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A practical guidebook for walking from Lands End to John O'Groats. The 1935km (1200 mile) long-distance route, or end to end trail as it is also known, follows paths and tracks rather than road, and takes to the hills whenever it can. The route is divided into 61 daily stages averaging just less than 32km (20 miles).



Recommended April to end of June... for longer daylight, fewer midges, and avoiding the shooting seasons and winter weather in Scotland.


Two-month walk at average of 20 miles per day. Route keeps to hills where possible. For experienced walkers only: some remote mountan areas; navigation skills needed.
Must See

Must See

Seeing the best of Britain's hill country; coastal scenery in Devon/Cornwall; the Peak District; the Highlands; the people; the solitude. Reaching the end!
Out of Stock
1 Mar 2007
20 Jan 2014
17.2 x 11.6 x 2.5cm
  • Overview

    Lands End and John O’Groats are the two ends of the island of Great Britain – the two points that are the farthest apart from each other. As the crow flies they are 602 miles apart. Linking the two in a single long-distance walk gives a magnificent expedition almost exactly twice that distance.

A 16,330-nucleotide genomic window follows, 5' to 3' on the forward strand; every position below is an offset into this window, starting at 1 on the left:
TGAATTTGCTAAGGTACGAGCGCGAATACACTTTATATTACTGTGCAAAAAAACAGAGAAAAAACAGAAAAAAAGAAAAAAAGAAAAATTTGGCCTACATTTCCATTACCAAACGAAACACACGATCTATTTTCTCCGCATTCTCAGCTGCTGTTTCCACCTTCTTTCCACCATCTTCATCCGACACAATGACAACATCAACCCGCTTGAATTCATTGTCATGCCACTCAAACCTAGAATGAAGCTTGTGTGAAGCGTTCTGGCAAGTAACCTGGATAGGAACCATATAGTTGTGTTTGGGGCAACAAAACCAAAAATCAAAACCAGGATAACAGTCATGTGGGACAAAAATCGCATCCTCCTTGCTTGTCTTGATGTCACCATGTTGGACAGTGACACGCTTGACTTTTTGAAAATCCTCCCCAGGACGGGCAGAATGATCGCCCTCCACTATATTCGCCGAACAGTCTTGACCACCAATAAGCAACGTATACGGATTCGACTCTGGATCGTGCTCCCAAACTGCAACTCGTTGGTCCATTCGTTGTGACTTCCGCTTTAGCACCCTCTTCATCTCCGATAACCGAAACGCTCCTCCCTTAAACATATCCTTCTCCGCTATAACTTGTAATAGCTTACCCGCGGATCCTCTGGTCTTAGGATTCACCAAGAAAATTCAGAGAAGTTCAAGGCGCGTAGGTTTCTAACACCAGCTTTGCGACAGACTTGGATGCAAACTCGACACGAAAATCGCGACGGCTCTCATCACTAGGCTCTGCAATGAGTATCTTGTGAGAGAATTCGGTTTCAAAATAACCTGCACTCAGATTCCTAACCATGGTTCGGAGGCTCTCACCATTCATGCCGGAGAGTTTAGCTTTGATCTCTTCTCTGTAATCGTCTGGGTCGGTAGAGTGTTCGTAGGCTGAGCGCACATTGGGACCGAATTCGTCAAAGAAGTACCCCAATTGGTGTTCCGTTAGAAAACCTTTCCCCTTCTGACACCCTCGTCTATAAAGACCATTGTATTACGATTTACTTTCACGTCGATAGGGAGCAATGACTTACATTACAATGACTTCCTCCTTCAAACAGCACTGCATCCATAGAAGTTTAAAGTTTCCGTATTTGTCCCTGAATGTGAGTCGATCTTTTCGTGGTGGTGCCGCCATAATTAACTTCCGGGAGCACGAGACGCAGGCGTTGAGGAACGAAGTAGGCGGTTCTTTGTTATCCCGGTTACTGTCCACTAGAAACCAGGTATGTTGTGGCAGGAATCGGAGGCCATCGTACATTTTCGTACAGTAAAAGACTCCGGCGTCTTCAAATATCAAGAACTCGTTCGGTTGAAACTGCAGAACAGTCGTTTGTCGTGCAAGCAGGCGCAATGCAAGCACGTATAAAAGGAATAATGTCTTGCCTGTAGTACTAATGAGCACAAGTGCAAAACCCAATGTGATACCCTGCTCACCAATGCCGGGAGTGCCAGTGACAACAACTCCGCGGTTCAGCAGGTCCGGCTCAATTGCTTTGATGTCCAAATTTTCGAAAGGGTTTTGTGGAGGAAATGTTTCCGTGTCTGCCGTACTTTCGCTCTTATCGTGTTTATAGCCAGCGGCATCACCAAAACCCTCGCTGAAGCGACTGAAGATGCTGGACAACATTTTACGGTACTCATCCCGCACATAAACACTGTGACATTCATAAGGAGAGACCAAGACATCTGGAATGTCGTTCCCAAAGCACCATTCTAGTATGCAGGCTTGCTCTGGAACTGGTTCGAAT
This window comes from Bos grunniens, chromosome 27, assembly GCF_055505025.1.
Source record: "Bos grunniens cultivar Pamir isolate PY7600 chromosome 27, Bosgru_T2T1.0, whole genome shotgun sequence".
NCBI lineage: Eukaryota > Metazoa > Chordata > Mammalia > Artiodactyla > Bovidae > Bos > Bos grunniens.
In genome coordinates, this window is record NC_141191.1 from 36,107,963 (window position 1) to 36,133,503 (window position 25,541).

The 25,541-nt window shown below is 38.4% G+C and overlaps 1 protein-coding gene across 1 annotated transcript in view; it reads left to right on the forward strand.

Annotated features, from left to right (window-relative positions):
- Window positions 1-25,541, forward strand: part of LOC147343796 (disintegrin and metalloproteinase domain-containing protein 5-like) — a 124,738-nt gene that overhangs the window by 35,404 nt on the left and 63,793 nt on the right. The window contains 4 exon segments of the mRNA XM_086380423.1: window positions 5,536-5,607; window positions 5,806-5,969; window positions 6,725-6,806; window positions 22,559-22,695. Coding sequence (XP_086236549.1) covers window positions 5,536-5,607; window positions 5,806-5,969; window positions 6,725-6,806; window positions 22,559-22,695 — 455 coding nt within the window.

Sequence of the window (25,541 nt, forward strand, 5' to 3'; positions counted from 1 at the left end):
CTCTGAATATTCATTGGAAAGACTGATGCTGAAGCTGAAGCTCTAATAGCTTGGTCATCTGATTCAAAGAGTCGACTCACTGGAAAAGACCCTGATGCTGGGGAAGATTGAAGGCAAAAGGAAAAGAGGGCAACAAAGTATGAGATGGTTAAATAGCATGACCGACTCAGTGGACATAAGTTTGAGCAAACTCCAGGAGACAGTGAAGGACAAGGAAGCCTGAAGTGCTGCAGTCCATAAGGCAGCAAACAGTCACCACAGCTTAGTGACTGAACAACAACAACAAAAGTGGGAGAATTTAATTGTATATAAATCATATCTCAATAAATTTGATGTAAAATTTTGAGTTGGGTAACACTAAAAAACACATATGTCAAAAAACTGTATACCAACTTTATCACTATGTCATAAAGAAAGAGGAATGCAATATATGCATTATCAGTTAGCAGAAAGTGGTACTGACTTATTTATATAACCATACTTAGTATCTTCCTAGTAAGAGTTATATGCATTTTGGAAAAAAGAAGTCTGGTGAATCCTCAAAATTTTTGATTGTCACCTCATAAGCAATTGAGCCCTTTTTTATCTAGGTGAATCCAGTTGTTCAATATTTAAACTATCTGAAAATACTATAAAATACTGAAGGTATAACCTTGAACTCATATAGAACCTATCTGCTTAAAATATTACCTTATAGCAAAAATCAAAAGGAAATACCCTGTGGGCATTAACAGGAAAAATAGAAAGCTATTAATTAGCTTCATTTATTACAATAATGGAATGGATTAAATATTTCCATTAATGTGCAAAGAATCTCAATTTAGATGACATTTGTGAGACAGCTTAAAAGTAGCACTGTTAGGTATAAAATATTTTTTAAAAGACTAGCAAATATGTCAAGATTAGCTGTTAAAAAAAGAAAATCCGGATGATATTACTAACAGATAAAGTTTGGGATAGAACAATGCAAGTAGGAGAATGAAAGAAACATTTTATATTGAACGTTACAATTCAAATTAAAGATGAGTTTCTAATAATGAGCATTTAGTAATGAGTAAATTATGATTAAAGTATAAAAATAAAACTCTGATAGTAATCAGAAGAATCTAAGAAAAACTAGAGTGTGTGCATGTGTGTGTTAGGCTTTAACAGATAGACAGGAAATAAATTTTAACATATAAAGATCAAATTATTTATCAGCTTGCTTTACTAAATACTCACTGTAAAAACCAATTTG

This guidebook describes a 2000km (1200 mile) end-to-end route from Lands End to John O’Groats, through the very best of the British countryside. The route follows paths and tracks rather than roads, and takes to the hills and wilder country whenever it can.

    Along the way the LEJOG route uses parts of the South West Coast Path, the Offas Dyke Path, the Pennine Way and the West Highland Way, all established long-distance walking trails. The other 60% of the route is fully covered by detailed route descriptions and maps, and many practical variations on the route are outlined as well.

    • Route divided into 61 days averaging just less than 32km (20 miles) each
    • Preparation and safety suggestions
    • Information about accommodation and services

    This is the ideal planning tool and route companion for anyone undertaking this epic walk.

  • Contents

    How to Use This Guidebook
    The Route
    Geography and History
    Accommodation and Service